Only about 14 percent of the exemptions have expiration dates.
After the economy nose-dived in late 2008, Democratic lawmakers and special-interest groups tried to get rid of some exemptions to help offset deep budget cuts. SEIU members and others marched through the Capitol campus session after session, chanting for an end to corporate tax breaks.
After a while, they gave up.
"We've been incredibly frustrated with the failure of the Legislature to close tax exemptions," Glickman said. "Clearly going after them individually hasn't been a successful strategy at all."
Banking lobbyists in 2010 succeeded in killing a plan that would have raised millions for the state by eliminating a business-and-occupation-tax exemption for the interest that banks and other lenders earn from real-estate loans.
That same year, a proposal by Gov. Chris Gregoire to eliminate a sales-tax exemption for gold bullion stalled after protests from small coin-shop owners who said it would drive their customers to the Internet or tax-free states.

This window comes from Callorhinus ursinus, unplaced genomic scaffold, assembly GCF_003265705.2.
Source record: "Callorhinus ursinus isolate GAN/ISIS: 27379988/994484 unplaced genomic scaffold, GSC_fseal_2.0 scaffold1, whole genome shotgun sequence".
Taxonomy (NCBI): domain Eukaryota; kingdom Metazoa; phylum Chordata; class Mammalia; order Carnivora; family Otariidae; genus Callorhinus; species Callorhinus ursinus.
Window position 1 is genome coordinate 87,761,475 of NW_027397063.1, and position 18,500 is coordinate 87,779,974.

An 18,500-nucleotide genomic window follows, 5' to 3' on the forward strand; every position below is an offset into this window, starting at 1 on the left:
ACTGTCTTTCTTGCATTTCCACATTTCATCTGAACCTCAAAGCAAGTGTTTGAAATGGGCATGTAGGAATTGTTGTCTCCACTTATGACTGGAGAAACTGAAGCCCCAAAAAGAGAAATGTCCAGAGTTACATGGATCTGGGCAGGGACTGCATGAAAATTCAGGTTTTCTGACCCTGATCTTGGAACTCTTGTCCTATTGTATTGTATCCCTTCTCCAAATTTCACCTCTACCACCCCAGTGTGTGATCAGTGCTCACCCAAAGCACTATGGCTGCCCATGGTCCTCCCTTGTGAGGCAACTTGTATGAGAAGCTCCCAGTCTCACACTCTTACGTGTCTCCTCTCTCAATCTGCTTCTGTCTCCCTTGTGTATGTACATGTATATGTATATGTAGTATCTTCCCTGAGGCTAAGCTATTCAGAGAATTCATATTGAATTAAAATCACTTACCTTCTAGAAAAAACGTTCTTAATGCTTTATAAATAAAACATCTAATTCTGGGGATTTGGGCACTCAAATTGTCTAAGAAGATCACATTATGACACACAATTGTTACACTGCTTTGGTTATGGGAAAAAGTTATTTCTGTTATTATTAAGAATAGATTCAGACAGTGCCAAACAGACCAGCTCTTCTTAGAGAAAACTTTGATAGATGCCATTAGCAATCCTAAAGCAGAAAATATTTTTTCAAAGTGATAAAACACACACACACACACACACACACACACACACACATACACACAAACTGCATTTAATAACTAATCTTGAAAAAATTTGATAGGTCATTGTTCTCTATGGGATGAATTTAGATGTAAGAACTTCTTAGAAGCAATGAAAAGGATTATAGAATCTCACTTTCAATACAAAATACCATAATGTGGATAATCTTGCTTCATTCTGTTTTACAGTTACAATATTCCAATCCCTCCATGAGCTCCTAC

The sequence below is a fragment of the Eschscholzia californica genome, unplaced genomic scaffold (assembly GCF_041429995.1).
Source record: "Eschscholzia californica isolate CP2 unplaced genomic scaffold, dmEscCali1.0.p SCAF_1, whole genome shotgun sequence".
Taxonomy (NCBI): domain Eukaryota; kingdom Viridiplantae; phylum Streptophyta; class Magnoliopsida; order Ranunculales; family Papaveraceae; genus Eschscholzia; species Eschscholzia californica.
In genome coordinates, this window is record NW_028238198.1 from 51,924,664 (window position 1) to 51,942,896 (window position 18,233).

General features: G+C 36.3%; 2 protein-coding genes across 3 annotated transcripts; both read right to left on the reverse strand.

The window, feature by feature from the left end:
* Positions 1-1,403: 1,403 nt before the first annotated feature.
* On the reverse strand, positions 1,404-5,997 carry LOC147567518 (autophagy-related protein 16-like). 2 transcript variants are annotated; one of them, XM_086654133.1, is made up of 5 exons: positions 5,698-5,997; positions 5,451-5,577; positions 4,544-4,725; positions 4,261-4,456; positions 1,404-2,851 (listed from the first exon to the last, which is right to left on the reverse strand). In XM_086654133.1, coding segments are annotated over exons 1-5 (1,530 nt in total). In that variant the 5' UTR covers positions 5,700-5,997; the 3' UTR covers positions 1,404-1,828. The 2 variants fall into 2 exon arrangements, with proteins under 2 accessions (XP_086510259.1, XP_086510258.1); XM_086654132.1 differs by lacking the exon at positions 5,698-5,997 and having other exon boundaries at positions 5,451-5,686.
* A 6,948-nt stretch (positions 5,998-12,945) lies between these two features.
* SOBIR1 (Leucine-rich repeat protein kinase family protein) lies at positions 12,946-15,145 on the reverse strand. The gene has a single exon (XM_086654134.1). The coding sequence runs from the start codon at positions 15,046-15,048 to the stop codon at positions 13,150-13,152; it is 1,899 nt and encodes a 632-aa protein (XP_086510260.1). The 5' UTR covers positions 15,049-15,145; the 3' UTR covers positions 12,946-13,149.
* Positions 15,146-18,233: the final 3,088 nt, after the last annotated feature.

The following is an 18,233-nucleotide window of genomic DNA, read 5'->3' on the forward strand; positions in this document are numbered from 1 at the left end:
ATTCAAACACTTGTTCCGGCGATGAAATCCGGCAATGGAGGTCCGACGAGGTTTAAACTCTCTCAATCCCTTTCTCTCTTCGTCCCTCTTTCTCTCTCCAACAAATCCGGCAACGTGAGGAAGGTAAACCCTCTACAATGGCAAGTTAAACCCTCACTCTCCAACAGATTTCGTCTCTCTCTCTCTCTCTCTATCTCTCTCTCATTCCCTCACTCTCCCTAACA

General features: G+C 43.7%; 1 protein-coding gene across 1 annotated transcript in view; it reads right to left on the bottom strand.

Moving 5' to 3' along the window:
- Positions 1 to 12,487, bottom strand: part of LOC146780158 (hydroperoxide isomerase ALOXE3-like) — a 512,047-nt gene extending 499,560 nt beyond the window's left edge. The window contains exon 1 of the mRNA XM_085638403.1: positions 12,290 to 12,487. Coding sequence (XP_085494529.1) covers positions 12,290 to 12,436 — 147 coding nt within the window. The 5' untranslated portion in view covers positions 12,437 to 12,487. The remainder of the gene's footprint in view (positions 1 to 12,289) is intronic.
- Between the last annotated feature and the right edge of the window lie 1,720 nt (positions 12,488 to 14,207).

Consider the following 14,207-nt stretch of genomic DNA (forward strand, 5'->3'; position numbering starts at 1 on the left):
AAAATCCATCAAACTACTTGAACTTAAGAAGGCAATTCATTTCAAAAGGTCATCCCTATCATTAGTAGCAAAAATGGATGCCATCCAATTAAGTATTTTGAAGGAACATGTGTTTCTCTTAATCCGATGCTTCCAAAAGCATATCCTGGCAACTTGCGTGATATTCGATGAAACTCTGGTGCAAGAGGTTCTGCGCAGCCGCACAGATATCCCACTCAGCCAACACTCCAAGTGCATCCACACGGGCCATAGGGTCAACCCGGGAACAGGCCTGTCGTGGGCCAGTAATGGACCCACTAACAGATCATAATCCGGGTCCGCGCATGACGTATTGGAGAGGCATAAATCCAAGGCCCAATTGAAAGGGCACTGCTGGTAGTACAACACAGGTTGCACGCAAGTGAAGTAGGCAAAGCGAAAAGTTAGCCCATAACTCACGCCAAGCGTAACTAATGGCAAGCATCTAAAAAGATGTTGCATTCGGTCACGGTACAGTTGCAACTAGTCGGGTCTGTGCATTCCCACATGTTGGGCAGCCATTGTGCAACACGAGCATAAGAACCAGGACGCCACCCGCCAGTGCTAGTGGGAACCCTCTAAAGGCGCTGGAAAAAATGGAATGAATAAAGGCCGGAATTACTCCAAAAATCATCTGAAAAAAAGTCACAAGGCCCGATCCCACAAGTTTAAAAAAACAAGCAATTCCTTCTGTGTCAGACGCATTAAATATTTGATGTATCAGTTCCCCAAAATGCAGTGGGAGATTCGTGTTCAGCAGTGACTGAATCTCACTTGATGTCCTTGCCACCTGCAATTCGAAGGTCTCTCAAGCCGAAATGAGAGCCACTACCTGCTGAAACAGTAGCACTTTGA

The Legislature in 2006 passed a law requiring the Joint Legislative Audit and Review Committee to examine tax breaks.
The panel was directed to study exemptions, based on a schedule set by yet another committee, and tell lawmakers why they were put on the books, if they still serve a public interest, who benefits, and what the impact would be to state revenues if the exemptions continue.
After going through that analysis, the panel recommends whether to keep, modify or eliminate the tax breaks — or say it doesn't have enough information to decide.
To date, the panel has recommended that only six tax breaks be eliminated, including the airport exemption. So far, all of them are still on the books.
The Legislature has let several tax exemptions with expiration dates, worth millions of dollars, go ahead and expire. And lawmakers eliminated a few where court decisions forced their hand.